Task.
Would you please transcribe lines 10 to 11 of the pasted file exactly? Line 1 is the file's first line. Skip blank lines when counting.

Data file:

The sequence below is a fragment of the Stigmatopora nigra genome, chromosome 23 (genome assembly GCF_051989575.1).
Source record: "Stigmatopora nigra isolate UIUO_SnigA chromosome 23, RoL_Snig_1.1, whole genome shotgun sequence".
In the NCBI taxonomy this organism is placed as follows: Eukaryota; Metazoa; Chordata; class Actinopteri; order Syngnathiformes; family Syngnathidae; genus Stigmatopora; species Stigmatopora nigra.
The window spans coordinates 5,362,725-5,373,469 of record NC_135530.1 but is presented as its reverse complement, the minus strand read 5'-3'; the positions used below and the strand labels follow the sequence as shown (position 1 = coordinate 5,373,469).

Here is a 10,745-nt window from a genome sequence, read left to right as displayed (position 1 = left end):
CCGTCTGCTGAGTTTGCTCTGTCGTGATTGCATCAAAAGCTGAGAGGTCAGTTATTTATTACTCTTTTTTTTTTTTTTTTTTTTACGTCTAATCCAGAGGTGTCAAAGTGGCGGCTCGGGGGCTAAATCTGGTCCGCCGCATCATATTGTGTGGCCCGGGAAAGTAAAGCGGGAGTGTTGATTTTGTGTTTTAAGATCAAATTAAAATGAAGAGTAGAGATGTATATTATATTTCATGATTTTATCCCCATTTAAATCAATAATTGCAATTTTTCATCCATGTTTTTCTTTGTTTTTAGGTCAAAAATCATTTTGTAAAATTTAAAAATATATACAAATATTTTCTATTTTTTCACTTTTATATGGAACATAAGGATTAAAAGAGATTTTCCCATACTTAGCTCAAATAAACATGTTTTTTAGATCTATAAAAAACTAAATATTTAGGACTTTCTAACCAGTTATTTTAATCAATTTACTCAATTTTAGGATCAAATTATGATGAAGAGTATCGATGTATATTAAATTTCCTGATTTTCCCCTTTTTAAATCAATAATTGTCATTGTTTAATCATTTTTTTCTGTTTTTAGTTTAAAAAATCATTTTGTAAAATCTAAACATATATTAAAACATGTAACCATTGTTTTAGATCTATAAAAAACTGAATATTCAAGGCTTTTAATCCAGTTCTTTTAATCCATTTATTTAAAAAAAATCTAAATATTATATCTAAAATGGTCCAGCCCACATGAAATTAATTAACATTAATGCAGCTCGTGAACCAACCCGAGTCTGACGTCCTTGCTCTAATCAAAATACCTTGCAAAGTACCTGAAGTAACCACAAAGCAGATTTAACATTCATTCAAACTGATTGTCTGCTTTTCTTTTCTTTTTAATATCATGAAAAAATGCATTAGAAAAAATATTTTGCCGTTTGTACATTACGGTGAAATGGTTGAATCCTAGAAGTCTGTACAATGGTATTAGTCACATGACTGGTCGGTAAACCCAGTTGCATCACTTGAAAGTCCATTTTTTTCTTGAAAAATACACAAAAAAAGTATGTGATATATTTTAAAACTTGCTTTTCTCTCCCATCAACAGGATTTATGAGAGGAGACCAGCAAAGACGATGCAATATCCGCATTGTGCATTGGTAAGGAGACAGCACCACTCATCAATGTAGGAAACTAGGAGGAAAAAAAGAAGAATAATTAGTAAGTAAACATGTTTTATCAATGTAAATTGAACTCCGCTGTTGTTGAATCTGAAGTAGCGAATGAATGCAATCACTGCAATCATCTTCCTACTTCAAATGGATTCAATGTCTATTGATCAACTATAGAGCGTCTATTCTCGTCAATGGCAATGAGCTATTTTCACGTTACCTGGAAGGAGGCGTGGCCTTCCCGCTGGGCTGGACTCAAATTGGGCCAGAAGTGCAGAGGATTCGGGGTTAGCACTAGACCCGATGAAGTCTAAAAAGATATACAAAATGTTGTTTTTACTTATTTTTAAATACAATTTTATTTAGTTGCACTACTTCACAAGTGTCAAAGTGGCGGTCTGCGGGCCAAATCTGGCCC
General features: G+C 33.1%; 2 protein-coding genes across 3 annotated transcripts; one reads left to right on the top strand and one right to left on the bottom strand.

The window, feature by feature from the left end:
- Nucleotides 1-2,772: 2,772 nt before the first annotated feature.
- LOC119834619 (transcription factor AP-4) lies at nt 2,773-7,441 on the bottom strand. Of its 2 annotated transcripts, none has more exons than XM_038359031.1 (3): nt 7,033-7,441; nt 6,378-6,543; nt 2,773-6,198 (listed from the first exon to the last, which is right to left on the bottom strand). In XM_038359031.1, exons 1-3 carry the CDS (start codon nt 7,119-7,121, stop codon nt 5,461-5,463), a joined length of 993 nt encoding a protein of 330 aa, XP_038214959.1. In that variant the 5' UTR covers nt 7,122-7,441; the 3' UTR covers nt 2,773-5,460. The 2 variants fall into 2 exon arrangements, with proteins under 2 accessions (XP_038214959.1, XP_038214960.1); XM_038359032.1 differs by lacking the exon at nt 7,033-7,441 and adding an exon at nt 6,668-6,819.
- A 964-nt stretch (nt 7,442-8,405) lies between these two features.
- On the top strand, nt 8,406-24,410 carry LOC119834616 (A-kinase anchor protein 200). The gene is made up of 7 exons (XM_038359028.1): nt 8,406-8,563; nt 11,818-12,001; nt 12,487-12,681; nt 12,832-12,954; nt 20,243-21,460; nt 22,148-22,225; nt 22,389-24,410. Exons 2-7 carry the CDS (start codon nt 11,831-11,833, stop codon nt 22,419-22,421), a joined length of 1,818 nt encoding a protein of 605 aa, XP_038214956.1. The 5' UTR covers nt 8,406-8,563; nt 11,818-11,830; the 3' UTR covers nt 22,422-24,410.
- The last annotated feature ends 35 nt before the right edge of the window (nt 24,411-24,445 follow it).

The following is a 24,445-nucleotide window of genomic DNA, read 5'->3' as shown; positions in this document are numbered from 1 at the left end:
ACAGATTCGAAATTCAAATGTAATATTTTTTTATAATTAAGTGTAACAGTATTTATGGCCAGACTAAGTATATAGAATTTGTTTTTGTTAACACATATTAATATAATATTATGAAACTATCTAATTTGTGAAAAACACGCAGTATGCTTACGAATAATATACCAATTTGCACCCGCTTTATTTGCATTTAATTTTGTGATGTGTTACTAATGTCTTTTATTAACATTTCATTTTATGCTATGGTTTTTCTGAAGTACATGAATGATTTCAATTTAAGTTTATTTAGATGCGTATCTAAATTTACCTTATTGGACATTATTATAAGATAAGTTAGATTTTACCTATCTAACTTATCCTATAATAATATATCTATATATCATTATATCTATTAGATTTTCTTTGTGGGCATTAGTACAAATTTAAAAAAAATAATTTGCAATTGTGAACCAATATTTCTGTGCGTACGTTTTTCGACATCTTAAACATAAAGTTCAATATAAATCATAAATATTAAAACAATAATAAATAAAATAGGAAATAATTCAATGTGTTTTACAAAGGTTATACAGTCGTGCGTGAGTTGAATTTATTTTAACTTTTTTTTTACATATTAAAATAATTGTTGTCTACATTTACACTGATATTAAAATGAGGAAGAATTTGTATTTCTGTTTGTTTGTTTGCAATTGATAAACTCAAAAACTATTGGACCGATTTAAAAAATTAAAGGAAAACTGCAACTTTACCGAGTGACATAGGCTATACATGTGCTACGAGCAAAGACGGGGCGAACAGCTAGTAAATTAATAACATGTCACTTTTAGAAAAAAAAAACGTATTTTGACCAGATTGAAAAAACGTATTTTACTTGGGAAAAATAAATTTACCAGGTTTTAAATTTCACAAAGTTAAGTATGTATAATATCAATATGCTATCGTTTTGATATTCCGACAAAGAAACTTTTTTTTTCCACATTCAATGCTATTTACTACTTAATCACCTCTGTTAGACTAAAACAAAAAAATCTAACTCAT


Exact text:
- LOC119834619 (transcription factor AP-4) lies at nt 2,773-7,441 on the bottom strand. Of its 2 annotated transcripts, none has more exons than XM_038359031.1 (3): nt 7,033-7,441; nt 6,378-6,543; nt 2,773-6,198 (listed from the first exon to the last, which is right to left on the bottom strand). In XM_038359031.1, exons 1-3 carry the CDS (start codon nt 7,119-7,121, stop codon nt 5,461-5,463), a joined length of 993 nt encoding a protein of 330 aa, XP_038214959.1. In that variant the 5' UTR covers nt 7,122-7,441; the 3' UTR covers nt 2,773-5,460. The 2 variants fall into 2 exon arrangements, with proteins under 2 accessions (XP_038214959.1, XP_038214960.1); XM_038359032.1 differs by lacking the exon at nt 7,033-7,441 and adding an exon at nt 6,668-6,819.
- A 964-nt stretch (nt 7,442-8,405) lies between these two features.